Wed | Nov 21, 2018

'Ban public smoking'

Published:Wednesday | September 12, 2012 | 12:00 AM
Dr Herb Elliott. - File

André Lowe, Senior Staff Reporter

Elliott calls for new law to help fight doping

Jamaica Anti-Doping Commission (JADCO) chairman, Dr Herb Elliott, is calling for the speedy passing of the law which would ban the practice of smoking in public places, citing that it not only jeopardises general health, but also makes it difficult to accurately test some sporting personalities - footballers in particular - for banned substances.

A long-time advocate for the legislation, Elliott, who has served for over a decade on the IAAF's Medical and Anti-Doping Commission, explained to The Gleaner that his organisation is finding it difficult to properly test local footballers because they are exposed to large amounts of marijuana and cigarette smoke during games.

"So this is a serious problem, especially at football matches," Elliott said.

"The real challenge is this: sometimes I personally have to leave the football game and I am almost drunk from all the smoking that takes place around me. I have to leave my seat and find an open space in order not to ingest the secondary smoke of ganja, and likewise more often than not and it is also really affecting the athletes," Elliott said.

"The players inhale that smoke, the ganja smoke adheres to the fatty tissue in their body and it doesn't come out right away, it comes out gradually, and so therefore it comes out in their urine, and when you test them, the urine has ganja in it and they are saying 'but doctor I don't smoke', but they are in areas where people smoke and are affected by secondary smoke," Elliott explained.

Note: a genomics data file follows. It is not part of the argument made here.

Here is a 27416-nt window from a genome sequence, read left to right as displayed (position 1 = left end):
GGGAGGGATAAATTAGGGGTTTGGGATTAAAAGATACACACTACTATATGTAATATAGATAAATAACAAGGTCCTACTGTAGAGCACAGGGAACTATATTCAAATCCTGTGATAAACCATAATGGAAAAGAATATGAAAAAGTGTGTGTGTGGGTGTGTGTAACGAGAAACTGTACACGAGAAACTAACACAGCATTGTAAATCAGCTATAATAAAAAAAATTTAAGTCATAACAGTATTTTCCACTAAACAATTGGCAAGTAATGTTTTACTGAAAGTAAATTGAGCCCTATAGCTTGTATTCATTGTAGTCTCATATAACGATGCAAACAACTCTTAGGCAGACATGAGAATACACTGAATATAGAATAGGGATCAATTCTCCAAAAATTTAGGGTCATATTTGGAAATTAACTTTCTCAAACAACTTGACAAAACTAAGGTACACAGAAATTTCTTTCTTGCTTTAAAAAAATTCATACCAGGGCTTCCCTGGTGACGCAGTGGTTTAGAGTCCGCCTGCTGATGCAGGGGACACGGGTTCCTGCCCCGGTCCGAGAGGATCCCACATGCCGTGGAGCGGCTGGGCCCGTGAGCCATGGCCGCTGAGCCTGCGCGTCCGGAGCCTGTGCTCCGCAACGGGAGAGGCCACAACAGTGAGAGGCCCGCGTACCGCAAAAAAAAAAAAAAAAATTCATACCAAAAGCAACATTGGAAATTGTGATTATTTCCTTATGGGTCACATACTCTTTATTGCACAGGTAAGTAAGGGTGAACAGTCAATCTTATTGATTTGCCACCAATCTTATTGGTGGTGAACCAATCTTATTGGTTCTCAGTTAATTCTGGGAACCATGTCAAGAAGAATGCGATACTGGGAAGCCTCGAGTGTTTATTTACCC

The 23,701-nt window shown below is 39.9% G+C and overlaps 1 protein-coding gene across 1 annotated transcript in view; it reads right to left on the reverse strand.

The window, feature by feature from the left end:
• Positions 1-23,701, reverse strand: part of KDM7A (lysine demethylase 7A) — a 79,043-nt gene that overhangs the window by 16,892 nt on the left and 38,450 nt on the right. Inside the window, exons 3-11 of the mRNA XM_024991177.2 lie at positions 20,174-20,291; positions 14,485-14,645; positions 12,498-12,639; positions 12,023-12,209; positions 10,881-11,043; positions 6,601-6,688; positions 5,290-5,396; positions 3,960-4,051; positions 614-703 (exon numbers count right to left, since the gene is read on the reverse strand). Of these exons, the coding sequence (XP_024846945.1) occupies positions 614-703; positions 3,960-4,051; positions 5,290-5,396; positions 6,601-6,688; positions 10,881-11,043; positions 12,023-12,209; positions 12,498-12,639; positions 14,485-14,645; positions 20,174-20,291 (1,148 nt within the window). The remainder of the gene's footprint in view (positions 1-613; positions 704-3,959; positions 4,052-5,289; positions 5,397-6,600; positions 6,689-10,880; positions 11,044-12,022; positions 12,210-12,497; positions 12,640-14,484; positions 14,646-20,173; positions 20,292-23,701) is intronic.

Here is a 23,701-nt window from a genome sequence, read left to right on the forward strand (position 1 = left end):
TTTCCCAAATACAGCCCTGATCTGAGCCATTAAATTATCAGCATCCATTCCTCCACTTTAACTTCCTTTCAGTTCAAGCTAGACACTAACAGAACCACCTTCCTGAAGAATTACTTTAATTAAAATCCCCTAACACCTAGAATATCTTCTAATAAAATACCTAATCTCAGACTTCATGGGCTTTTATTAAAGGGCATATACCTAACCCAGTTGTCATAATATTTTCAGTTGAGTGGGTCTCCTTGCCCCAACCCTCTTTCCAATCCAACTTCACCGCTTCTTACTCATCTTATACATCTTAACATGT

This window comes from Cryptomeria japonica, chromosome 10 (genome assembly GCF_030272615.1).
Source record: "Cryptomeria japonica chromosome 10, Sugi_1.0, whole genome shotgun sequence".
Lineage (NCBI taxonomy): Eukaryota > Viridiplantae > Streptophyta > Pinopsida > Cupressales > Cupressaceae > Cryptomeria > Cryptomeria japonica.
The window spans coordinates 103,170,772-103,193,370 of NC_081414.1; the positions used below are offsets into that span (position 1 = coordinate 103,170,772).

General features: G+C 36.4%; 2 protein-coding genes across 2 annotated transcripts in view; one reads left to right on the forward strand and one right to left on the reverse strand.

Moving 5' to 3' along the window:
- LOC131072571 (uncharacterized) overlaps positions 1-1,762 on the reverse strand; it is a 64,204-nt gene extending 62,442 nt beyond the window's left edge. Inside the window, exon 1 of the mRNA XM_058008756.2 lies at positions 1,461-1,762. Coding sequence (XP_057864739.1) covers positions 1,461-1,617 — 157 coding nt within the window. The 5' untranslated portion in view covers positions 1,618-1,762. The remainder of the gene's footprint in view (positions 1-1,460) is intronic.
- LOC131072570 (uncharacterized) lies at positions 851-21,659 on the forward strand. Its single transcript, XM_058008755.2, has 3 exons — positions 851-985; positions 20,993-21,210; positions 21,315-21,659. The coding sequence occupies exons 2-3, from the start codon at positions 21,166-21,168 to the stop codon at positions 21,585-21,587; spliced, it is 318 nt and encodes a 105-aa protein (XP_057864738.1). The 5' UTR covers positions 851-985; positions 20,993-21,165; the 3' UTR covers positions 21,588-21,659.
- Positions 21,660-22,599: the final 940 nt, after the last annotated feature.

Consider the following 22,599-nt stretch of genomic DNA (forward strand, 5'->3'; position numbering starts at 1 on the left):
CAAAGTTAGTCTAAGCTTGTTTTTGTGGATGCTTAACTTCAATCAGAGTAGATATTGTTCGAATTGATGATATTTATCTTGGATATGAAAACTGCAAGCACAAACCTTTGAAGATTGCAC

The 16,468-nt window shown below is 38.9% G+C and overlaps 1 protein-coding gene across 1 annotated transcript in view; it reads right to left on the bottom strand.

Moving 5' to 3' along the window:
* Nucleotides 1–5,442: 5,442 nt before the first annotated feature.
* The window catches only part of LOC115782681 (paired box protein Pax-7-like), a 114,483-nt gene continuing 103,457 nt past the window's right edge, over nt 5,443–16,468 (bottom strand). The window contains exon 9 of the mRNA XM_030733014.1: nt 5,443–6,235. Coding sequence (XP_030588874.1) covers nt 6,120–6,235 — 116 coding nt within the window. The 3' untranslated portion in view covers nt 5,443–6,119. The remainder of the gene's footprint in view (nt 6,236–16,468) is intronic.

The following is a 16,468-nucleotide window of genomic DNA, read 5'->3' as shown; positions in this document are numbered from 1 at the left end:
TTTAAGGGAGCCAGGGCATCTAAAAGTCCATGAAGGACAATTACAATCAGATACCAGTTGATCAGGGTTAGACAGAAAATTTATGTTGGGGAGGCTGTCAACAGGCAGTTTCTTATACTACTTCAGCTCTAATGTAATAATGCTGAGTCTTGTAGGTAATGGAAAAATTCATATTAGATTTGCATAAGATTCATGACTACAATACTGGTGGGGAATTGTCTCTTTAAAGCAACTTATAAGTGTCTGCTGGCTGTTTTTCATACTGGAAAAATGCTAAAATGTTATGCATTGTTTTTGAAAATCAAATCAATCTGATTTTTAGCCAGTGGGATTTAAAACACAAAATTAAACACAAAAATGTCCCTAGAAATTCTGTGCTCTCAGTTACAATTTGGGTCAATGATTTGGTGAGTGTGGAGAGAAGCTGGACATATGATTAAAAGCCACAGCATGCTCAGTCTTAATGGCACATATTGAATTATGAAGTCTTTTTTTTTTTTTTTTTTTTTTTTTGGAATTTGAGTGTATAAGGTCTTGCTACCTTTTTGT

The Legislative Committee of Cabinet is currently undertaking consultations on the proposed legislation, but Elliott is expecting it to be tabled soon and passed into law, a move he described as crucial to the country's continued fight against drug violation in sport.

"So the law that we are trying to get passed is that you cannot smoke in public places, which will include both cigarette and marijuana," Elliott pointed out. "If we can get this sorted, then we will have the basis to lock up some people and also to protect our athletes.

"The Ministry of Health is pushing that through. Their target was cigarette smoking, which of course is very dangerous and cost us a lot of money, with lung cancer growing up and so on and so therefore, if we can ban that practice in public places, it will be very good, but it also means that at the same time we can ban ganja, and if we are able to do this, it will help us significantly," he underlined.

"We have to continue educating our athletes, whether they be in prep school or the professional levels; it is very important in the fight against doping in sport that they know about these dangers as well," Elliott underlined.

Several European countries have banned smoking in public places. These include France, Italy, England, Sweden and Ireland.